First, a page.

One year ago this Sunday, the last remaining residents at Phnom Penh’s Dey Krahorm community were violently evicted.
Families barricaded the streets surrounding the slum and lobbed stones. Police retaliated with batons and tear gas. In the end, workers razed hundreds of ramshackle houses, loaded the non-compliant residents onto trucks and cleared everything away.
Today, save weeds and garbage, there is almost nothing on those 3.6 hectares of contested land in the city’s Tonle Bassac commune, just a stone’s throw from the National Assembly and Australian Embassy.
Behind the metal fence surrounding what used to be the Dey Krahorm community there is no hint of what happened on Jan 24, 2009. But for those who lived through that violent day, the memory is as fresh as ever.
“It was a brutal action,” said Orn Chana, a former resident of Dey Krahorm. “When we recall what happened, we are very angry.”
Since the forced clearance last year of the 150 families who had been holding our for a better compensation deal, Ms Chana, 38, has been living at Damnak Trayoeng, the site on the outskirts of the capital where residents were relocated.
There are concrete streets and a small market at Damnak Trayoeng, access to electricity and water, and enough remove from the nearest main road to be quiet.
Many who agreed to move here voluntarily from Dey Krahorm are getting along fine. For Ms Chana and the other final holdouts, this place represents a disastrous moment. There is no upshot. Dey Krahorm may have been a slum, but it was where Ms Chana preferred to live.
“There is nothing at all positive here. We have tried to live here only because we don’t have a choice. We don’t have money to buy a home in Phnom Penh,” Ms Chana said.
“The house isn’t good. The quality is poor-it leaks when it’s raining. Look at this,” she said, tracing a finger along the floor. “There are ants everywhere, the tiles are breaking apart.”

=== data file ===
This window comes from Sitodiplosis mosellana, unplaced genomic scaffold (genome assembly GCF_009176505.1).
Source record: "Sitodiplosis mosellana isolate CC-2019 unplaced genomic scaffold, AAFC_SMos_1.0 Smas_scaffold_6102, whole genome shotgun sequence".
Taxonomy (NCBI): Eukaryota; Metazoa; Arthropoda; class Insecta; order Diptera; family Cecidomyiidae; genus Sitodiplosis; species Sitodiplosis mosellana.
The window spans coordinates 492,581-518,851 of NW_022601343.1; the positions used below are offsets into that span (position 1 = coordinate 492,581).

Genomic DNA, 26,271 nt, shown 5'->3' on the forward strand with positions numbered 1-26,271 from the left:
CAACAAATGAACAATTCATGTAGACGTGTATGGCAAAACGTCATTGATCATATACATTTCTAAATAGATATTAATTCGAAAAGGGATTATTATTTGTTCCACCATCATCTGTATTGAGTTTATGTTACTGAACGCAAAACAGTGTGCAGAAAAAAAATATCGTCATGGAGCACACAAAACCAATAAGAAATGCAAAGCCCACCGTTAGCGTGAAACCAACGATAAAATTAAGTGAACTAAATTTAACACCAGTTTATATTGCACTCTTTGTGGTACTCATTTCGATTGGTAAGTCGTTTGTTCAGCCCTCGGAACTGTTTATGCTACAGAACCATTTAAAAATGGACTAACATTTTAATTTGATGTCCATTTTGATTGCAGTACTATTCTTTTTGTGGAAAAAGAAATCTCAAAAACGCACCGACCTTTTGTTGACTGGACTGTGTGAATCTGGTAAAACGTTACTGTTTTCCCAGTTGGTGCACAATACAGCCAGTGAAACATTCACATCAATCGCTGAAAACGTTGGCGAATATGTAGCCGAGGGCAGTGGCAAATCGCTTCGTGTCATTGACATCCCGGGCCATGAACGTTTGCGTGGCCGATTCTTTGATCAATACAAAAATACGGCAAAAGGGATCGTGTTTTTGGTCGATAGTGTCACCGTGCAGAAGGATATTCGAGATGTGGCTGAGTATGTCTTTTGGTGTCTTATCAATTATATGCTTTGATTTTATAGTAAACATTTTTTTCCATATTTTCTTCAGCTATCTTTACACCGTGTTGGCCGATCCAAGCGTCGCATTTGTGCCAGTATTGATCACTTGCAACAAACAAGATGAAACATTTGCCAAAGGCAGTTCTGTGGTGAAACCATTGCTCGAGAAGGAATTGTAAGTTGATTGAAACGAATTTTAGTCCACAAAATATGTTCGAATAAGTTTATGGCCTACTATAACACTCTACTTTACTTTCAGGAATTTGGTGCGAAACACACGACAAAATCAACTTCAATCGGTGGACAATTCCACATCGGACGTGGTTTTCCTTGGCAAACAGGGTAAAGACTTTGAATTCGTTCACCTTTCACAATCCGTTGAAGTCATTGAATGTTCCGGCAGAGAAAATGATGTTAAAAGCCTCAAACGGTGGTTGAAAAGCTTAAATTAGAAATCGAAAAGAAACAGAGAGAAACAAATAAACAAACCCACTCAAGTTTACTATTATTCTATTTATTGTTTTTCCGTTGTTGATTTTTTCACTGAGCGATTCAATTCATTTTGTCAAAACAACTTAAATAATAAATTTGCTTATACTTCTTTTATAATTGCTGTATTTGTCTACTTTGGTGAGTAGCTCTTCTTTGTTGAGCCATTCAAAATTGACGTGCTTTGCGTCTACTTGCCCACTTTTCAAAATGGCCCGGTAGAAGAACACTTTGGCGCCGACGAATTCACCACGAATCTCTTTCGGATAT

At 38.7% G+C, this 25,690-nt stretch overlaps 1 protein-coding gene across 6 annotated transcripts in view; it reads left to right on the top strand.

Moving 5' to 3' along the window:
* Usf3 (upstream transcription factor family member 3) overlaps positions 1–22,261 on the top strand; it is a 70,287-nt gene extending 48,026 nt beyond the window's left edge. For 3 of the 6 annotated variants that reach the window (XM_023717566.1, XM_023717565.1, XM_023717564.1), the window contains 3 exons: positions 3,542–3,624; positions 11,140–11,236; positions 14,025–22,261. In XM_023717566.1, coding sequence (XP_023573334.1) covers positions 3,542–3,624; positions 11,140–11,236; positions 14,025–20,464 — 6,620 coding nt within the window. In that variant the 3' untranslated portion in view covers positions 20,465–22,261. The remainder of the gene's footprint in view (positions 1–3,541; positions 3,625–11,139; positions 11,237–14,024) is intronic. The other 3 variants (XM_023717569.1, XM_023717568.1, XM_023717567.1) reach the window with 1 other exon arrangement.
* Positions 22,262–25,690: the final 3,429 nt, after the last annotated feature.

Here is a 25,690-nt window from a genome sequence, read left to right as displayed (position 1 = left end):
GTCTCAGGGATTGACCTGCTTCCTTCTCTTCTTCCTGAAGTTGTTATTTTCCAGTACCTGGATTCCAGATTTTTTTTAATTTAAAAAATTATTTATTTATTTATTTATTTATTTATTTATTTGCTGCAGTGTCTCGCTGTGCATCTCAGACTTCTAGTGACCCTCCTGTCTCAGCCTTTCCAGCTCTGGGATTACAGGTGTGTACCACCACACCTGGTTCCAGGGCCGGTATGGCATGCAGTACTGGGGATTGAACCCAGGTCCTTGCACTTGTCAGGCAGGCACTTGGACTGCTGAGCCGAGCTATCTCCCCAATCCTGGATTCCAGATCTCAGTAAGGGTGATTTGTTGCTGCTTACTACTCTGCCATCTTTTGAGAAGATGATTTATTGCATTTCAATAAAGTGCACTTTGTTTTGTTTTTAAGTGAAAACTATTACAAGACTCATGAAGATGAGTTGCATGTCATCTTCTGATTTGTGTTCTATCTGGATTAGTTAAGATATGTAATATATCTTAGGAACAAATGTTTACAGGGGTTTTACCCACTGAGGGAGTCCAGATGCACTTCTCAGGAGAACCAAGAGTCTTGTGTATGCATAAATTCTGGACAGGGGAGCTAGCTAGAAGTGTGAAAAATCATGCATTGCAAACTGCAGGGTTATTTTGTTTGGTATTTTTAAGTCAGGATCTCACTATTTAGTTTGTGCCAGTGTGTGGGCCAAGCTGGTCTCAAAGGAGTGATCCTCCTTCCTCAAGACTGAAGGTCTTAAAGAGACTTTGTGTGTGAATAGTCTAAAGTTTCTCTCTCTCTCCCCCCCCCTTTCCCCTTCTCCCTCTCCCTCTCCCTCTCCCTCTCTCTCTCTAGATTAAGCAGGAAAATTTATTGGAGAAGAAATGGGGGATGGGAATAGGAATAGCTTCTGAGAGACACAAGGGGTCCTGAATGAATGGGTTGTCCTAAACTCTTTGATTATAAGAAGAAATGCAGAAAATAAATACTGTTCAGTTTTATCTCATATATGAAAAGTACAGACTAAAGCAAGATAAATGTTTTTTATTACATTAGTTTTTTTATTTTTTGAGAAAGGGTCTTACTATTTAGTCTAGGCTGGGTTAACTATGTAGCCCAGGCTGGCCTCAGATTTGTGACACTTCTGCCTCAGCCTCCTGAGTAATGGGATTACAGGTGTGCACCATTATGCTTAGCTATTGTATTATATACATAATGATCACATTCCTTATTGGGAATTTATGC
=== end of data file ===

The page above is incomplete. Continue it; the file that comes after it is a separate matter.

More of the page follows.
Ms Chana’s house is at the edge of the development for relocated and evicted families about 20 minutes drive beyond Phnom Penh International Airport.
In front of her house is a long vista of unfarmed field. Cows graze on the scrubland, and when families are really hard up for food they send their children out to gather snails.
Behind Ms Chana’s house is row upon row of identical, single-story, cookie-cutter homes.
In one area live residents who were relocated from Phnom Penh’s Boeng Kak lake area, in another, more Dey Krahorm villagers who settled in the project early on. But many of the homes are still empty, locked, untouched, and likely awaiting the next community to be relocated or evicted ahead of the next urban development project undertaken by the firm 7NG, which was responsible for clearing Dey Krahorm and owns both the empty land where the community once stood and this relocation site.
Nhem Phalla, 42, sits outside her whitewashed brick house in Damnak Trayoeng waiting for her four eldest children to trickle home from school.
As she recounts last year’s eviction, her voice is steely.
“I couldn’t bring anything. I was worried about my children’s security so I could collect only them,” Ms Phalla said.
“He was vomiting for two days after because of the tear gas,” she said, gesturing to her three-year old son.
Like Ms Chana, Ms Phalla blames both the government and the 7NG company for her shoddy treatment.
And also like Ms Chana, she recounted that before the last national election Prime Minister Hun Sen promised the residents of Dey Krahorm-a poor area know for its loyalty to the ruling CPP-that they could develop their own onsite relocation plan, which would have seen them share the space with 7NG. But the premier’s pre-election promises were just that, they said.
“I hate the company and the government. If the company did not have the support of the government they could not do this,” Ms Phalla said.
“All I wanted was a reasonable compensation so we could buy a house in Phnom Penh,” she added. “I have a lot of children. I’m worried about their health. There we were close to the hospital and close to the schools.”
On Sunday, she and Ms Chana, along with perhaps 100 other former Dey Krahorm residents, will hold a rally in front of what used to be their homes in Tonle Bassac.
“We will celebrate the anniversary to show the government that we still remember the eviction,” said Chan Vichet, who was once an organizer and representative of the Dey Krahorm holdout families.
“We want to show the public the violation when they took our legal land,” he explained of Sunday’s commemoration.
And likely watching the Dey Krahorm commemoration from their apartments on Sunday-just as they watched the violent eviction one year ago-will be many residents of the “Building,” which occupies a precarious strip in the 7NG-owned land, and which many believe is also destined for eviction by city planners.
“We know that 7NG also plans to buy this building, but they haven’t set a price for the land,” said a resident of the apartment block who wished not to be named. “We’re worried the same thing will happen here,” she said on Friday.